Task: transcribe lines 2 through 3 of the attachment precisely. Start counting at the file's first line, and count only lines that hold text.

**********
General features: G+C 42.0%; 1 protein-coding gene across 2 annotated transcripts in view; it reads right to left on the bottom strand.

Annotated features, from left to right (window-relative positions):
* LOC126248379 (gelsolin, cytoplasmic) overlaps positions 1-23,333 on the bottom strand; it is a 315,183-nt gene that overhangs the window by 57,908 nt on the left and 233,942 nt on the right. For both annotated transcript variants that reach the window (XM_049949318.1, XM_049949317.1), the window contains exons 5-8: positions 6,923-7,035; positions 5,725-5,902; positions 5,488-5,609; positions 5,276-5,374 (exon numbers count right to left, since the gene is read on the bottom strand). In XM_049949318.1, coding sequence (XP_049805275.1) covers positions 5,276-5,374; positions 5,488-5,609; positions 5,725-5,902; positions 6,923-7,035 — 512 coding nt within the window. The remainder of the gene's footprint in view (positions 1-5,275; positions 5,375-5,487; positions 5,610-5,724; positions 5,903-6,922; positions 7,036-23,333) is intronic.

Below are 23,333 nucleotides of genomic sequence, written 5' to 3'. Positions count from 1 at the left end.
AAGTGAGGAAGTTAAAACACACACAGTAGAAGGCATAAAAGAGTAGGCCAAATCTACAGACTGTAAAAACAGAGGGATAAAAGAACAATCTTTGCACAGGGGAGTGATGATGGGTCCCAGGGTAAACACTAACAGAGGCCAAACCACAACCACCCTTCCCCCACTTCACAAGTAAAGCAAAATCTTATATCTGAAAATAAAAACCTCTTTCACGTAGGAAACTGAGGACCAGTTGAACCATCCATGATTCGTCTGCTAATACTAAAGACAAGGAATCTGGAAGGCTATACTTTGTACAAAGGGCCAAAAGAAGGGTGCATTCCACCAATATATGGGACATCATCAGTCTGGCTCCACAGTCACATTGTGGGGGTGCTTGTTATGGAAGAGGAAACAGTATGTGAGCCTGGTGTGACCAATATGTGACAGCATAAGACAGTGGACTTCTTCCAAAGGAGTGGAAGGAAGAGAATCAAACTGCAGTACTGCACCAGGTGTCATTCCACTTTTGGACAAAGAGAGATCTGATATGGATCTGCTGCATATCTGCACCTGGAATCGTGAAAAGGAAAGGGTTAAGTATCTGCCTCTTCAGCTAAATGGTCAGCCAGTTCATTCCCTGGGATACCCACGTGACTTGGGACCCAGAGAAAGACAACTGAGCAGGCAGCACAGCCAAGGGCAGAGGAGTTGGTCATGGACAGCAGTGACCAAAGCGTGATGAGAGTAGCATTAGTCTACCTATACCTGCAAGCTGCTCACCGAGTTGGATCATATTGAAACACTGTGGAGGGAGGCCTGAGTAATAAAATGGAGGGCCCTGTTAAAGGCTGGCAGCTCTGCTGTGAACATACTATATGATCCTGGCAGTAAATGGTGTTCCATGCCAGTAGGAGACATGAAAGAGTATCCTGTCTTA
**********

Annotated features, from left to right (window-relative positions):
* LOC126248379 (gelsolin, cytoplasmic) overlaps positions 1-23,333 on the bottom strand; it is a 315,183-nt gene that overhangs the window by 57,908 nt on the left and 233,942 nt on the right. For both annotated transcript variants that reach the window (XM_049949318.1, XM_049949317.1), the window contains exons 5-8: positions 6,923-7,035; positions 5,725-5,902; positions 5,488-5,609; positions 5,276-5,374 (exon numbers count right to left, since the gene is read on the bottom strand). In XM_049949318.1, coding sequence (XP_049805275.1) covers positions 5,276-5,374; positions 5,488-5,609; positions 5,725-5,902; positions 6,923-7,035 — 512 coding nt within the window. The remainder of the gene's footprint in view (positions 1-5,275; positions 5,375-5,487; positions 5,610-5,724; positions 5,903-6,922; positions 7,036-23,333) is intronic.